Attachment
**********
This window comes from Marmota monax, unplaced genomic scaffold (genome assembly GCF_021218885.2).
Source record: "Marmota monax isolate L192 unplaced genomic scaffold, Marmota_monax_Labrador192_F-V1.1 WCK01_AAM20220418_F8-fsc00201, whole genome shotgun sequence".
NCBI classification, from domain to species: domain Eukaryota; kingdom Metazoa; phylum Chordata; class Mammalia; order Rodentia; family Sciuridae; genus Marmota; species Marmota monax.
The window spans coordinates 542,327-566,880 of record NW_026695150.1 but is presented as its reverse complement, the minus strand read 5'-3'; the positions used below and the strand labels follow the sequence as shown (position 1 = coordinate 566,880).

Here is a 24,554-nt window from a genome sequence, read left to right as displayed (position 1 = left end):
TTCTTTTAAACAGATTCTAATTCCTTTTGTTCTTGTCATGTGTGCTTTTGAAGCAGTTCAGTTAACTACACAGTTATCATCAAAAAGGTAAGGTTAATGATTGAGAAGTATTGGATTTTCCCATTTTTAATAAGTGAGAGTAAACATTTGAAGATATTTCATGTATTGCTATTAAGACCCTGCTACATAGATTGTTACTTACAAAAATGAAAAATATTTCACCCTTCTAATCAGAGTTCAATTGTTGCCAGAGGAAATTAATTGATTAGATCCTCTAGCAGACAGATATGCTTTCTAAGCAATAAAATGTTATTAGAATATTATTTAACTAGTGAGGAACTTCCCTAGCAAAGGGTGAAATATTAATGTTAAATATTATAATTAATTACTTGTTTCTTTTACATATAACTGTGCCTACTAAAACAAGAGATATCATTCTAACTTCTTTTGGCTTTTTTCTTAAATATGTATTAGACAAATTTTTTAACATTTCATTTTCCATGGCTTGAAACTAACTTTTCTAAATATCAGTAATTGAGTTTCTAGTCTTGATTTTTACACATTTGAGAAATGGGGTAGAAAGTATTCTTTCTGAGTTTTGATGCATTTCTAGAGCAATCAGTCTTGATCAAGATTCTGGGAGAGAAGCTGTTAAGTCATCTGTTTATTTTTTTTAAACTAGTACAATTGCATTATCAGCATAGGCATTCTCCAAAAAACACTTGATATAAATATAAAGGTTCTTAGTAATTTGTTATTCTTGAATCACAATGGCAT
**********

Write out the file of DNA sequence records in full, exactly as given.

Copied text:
This window comes from Marmota monax, unplaced genomic scaffold (genome assembly GCF_021218885.2).
Source record: "Marmota monax isolate L192 unplaced genomic scaffold, Marmota_monax_Labrador192_F-V1.1 WCK01_AAM20220418_F8-fsc00201, whole genome shotgun sequence".
NCBI classification, from domain to species: domain Eukaryota; kingdom Metazoa; phylum Chordata; class Mammalia; order Rodentia; family Sciuridae; genus Marmota; species Marmota monax.
The window spans coordinates 542,327-566,880 of record NW_026695150.1 but is presented as its reverse complement, the minus strand read 5'-3'; the positions used below and the strand labels follow the sequence as shown (position 1 = coordinate 566,880).

Here is a 24,554-nt window from a genome sequence, read left to right as displayed (position 1 = left end):
TTCTTTTAAACAGATTCTAATTCCTTTTGTTCTTGTCATGTGTGCTTTTGAAGCAGTTCAGTTAACTACACAGTTATCATCAAAAAGGTAAGGTTAATGATTGAGAAGTATTGGATTTTCCCATTTTTAATAAGTGAGAGTAAACATTTGAAGATATTTCATGTATTGCTATTAAGACCCTGCTACATAGATTGTTACTTACAAAAATGAAAAATATTTCACCCTTCTAATCAGAGTTCAATTGTTGCCAGAGGAAATTAATTGATTAGATCCTCTAGCAGACAGATATGCTTTCTAAGCAATAAAATGTTATTAGAATATTATTTAACTAGTGAGGAACTTCCCTAGCAAAGGGTGAAATATTAATGTTAAATATTATAATTAATTACTTGTTTCTTTTACATATAACTGTGCCTACTAAAACAAGAGATATCATTCTAACTTCTTTTGGCTTTTTTCTTAAATATGTATTAGACAAATTTTTTAACATTTCATTTTCCATGGCTTGAAACTAACTTTTCTAAATATCAGTAATTGAGTTTCTAGTCTTGATTTTTACACATTTGAGAAATGGGGTAGAAAGTATTCTTTCTGAGTTTTGATGCATTTCTAGAGCAATCAGTCTTGATCAAGATTCTGGGAGAGAAGCTGTTAAGTCATCTGTTTATTTTTTTTAAACTAGTACAATTGCATTATCAGCATAGGCATTCTCCAAAAAACACTTGATATAAATATAAAGGTTCTTAGTAATTTGTTATTCTTGAATCACAATGGCAT